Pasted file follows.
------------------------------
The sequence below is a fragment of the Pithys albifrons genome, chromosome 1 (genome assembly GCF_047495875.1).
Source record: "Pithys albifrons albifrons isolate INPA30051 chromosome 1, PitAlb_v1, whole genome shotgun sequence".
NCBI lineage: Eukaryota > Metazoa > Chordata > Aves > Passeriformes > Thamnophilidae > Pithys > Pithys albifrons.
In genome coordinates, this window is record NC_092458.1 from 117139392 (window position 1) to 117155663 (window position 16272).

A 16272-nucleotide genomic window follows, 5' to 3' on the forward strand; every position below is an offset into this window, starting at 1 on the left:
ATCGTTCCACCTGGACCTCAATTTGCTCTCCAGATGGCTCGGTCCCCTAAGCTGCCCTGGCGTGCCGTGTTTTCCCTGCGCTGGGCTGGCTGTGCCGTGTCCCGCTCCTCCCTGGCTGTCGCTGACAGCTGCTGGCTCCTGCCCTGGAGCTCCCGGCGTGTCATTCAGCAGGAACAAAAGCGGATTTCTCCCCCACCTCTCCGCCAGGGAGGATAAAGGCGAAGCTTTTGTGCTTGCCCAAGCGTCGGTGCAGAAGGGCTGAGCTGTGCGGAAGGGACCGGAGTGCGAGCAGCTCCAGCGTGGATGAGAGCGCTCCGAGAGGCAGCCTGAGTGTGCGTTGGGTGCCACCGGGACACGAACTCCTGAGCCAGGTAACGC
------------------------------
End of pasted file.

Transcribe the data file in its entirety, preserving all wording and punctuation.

The sequence below is a fragment of the Pithys albifrons genome, chromosome 1 (genome assembly GCF_047495875.1).
Source record: "Pithys albifrons albifrons isolate INPA30051 chromosome 1, PitAlb_v1, whole genome shotgun sequence".
NCBI lineage: Eukaryota > Metazoa > Chordata > Aves > Passeriformes > Thamnophilidae > Pithys > Pithys albifrons.
In genome coordinates, this window is record NC_092458.1 from 117139392 (window position 1) to 117155663 (window position 16272).

A 16272-nucleotide genomic window follows, 5' to 3' on the forward strand; every position below is an offset into this window, starting at 1 on the left:
ATCGTTCCACCTGGACCTCAATTTGCTCTCCAGATGGCTCGGTCCCCTAAGCTGCCCTGGCGTGCCGTGTTTTCCCTGCGCTGGGCTGGCTGTGCCGTGTCCCGCTCCTCCCTGGCTGTCGCTGACAGCTGCTGGCTCCTGCCCTGGAGCTCCCGGCGTGTCATTCAGCAGGAACAAAAGCGGATTTCTCCCCCACCTCTCCGCCAGGGAGGATAAAGGCGAAGCTTTTGTGCTTGCCCAAGCGTCGGTGCAGAAGGGCTGAGCTGTGCGGAAGGGACCGGAGTGCGAGCAGCTCCAGCGTGGATGAGAGCGCTCCGAGAGGCAGCCTGAGTGTGCGTTGGGTGCCACCGGGACACGAACTCCTGAGCCAGGTAACGC